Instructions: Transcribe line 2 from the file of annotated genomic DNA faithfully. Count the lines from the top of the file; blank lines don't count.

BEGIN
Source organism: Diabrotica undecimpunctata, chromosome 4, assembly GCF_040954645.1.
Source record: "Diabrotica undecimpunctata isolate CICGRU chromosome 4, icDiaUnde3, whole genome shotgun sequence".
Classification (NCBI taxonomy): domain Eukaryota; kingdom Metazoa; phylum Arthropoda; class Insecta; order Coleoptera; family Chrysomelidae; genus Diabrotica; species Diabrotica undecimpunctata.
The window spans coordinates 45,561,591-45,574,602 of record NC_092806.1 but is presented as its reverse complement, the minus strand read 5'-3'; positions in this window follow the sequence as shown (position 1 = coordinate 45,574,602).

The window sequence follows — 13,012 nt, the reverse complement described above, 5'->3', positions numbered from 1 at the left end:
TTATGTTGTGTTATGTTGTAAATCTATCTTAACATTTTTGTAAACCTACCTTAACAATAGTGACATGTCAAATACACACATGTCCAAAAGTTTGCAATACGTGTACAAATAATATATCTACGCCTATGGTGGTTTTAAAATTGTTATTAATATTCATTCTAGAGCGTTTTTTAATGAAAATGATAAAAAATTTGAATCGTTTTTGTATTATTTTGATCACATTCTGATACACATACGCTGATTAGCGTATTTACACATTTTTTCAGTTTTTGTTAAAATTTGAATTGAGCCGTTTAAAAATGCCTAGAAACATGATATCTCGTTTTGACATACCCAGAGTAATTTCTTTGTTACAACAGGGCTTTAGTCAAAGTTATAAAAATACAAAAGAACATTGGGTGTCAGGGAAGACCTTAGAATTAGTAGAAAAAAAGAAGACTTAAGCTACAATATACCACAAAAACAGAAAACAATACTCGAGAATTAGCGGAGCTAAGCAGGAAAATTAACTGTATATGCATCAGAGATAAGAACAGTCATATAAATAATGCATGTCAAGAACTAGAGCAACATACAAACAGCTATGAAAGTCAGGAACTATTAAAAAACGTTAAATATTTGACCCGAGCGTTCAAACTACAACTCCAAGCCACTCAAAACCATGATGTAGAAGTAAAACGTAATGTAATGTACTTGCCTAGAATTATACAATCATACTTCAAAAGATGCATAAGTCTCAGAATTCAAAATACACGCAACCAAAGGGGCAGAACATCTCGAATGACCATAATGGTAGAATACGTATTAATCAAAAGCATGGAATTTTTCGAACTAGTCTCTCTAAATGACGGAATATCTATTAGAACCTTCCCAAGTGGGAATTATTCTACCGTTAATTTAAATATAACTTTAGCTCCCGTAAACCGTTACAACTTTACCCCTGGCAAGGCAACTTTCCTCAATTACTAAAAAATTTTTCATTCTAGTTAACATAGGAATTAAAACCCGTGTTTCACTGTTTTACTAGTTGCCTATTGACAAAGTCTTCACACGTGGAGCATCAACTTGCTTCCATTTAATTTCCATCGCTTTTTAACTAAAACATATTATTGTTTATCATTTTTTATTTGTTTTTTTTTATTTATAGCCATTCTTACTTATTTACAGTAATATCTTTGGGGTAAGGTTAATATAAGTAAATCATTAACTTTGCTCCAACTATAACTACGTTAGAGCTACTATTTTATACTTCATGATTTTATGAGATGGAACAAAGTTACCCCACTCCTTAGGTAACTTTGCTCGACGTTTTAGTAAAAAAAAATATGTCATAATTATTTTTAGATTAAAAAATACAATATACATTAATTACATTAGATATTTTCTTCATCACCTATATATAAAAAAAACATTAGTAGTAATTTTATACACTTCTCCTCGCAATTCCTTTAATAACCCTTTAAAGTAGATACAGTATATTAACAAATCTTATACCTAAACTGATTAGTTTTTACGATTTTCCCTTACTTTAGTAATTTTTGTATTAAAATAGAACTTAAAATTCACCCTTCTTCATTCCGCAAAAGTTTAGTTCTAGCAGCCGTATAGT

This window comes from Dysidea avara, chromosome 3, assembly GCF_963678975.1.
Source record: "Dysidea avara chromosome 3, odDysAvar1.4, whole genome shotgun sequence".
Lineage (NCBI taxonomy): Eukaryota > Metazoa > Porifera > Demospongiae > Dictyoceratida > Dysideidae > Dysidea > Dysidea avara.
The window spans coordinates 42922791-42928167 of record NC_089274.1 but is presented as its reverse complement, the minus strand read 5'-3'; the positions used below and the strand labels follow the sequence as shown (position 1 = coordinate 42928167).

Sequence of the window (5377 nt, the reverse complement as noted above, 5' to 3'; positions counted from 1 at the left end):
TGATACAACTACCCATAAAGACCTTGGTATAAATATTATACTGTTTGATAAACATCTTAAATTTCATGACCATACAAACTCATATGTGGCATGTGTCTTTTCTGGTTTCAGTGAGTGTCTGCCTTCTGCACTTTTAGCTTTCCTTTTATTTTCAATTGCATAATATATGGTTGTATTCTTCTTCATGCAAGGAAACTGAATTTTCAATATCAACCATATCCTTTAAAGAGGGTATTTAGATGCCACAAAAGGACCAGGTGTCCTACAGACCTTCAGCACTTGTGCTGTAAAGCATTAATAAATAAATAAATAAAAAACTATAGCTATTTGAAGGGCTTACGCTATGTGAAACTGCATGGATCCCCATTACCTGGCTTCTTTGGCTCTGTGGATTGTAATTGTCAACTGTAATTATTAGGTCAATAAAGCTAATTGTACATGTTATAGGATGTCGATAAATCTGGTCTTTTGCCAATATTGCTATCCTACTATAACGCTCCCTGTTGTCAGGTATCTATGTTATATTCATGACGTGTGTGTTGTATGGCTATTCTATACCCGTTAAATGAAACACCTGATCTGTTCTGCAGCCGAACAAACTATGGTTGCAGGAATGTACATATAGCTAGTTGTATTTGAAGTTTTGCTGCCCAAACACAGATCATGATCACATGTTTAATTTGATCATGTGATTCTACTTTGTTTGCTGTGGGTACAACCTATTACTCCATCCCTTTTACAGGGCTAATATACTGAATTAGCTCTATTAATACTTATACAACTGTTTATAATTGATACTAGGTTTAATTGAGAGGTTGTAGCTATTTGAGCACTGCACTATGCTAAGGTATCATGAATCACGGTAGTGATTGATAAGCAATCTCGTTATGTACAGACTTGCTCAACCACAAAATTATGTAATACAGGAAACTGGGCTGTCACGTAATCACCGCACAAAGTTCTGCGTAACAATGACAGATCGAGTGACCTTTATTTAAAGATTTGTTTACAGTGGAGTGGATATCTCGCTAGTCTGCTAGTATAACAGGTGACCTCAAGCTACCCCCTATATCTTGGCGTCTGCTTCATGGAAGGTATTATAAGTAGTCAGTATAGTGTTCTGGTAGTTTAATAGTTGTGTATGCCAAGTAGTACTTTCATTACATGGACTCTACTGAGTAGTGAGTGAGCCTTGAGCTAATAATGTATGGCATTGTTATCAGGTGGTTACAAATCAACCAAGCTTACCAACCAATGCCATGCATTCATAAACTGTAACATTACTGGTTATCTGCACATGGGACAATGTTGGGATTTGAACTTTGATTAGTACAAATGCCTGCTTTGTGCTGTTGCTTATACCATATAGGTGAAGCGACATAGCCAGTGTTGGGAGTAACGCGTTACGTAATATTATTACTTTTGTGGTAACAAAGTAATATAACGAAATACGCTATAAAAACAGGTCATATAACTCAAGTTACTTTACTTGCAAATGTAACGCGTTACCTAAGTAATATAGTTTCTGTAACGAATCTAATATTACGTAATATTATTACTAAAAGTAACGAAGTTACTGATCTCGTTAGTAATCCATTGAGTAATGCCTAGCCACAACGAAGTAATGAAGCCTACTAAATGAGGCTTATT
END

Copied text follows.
Source record: "Diabrotica undecimpunctata isolate CICGRU chromosome 4, icDiaUnde3, whole genome shotgun sequence".